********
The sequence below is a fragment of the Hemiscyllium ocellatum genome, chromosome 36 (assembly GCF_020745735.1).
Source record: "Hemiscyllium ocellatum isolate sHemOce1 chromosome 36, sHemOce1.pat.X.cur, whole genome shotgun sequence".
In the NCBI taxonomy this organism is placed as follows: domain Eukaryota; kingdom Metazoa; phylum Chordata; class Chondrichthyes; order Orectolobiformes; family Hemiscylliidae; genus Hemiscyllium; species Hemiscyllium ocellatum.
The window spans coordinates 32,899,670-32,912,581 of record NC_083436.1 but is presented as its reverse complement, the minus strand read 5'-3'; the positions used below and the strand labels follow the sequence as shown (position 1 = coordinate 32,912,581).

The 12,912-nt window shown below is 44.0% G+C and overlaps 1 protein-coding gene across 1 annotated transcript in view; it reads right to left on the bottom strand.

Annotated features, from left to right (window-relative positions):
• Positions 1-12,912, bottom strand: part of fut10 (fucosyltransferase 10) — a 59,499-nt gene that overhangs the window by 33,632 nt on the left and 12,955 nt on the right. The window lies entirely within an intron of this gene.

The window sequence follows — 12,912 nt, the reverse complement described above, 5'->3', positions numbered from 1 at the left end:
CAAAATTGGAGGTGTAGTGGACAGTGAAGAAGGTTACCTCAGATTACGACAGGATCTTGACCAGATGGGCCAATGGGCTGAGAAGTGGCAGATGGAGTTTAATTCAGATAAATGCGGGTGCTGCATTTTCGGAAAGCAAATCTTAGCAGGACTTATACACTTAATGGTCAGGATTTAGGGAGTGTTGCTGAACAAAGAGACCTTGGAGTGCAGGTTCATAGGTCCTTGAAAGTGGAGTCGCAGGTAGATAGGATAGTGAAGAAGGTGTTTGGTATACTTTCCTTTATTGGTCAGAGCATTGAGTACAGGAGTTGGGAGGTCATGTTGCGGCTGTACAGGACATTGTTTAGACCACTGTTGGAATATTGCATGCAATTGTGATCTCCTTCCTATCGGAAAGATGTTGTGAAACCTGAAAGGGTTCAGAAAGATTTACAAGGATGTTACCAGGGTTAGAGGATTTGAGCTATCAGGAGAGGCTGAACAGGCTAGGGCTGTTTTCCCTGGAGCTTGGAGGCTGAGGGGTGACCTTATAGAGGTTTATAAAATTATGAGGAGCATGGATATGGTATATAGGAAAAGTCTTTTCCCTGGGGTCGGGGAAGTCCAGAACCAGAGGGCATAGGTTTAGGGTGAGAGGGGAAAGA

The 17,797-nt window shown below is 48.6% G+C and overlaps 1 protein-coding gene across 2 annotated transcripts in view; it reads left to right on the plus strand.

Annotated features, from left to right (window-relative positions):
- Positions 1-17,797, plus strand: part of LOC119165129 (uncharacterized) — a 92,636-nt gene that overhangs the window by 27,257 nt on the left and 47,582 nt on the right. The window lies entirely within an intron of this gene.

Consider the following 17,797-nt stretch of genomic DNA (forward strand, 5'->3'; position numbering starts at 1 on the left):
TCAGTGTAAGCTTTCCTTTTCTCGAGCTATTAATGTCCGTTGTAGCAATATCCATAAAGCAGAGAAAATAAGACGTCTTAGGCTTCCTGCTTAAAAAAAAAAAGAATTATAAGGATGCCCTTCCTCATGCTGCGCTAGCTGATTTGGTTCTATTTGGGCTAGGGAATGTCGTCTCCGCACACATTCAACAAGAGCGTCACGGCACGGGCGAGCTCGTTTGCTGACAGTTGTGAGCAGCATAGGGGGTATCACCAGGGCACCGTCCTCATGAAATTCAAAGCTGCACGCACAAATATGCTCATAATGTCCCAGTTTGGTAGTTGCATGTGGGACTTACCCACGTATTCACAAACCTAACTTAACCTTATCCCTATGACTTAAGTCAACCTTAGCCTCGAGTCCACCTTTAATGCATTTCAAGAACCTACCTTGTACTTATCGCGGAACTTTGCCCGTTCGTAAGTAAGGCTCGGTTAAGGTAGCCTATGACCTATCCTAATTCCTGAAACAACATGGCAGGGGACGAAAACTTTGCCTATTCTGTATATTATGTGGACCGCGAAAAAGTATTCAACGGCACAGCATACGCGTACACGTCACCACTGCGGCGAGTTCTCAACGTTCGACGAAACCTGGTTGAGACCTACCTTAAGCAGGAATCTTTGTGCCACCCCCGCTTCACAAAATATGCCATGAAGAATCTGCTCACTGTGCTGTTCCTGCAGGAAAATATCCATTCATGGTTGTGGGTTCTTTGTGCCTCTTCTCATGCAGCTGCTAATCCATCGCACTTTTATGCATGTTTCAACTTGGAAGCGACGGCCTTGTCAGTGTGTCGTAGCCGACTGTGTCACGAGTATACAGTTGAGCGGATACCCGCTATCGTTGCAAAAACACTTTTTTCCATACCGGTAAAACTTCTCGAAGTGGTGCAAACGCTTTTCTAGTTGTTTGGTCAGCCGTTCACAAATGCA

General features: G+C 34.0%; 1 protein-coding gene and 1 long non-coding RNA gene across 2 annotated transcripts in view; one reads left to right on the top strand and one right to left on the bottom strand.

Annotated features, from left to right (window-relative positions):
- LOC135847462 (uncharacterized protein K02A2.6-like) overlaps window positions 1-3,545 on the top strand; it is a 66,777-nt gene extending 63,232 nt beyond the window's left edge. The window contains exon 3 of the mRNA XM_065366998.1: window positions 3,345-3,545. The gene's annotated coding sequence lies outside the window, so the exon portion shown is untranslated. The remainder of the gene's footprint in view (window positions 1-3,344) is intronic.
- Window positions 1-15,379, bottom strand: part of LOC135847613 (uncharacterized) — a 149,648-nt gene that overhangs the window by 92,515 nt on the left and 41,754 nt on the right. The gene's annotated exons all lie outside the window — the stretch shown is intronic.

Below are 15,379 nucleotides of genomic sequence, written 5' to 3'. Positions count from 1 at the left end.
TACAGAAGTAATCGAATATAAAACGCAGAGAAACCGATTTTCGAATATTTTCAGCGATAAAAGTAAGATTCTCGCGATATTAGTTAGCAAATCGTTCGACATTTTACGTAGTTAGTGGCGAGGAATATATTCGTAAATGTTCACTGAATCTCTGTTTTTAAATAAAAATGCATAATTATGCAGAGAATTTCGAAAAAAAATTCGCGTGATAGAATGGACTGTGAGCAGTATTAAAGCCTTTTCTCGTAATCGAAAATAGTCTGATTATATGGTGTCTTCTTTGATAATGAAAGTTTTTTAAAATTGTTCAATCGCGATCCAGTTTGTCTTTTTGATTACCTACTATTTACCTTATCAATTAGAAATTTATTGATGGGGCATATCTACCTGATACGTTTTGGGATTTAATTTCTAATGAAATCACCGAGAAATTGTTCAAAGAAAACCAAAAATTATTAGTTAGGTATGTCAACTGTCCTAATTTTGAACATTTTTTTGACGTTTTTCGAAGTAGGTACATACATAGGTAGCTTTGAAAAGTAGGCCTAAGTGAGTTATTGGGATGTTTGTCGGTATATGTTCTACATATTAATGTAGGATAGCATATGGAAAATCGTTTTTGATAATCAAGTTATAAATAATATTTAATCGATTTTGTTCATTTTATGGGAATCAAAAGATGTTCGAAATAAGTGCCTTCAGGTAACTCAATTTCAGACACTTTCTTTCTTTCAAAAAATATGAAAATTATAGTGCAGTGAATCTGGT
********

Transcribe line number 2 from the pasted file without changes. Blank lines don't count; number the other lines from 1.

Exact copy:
Source record: "Hemiscyllium ocellatum isolate sHemOce1 chromosome 36, sHemOce1.pat.X.cur, whole genome shotgun sequence".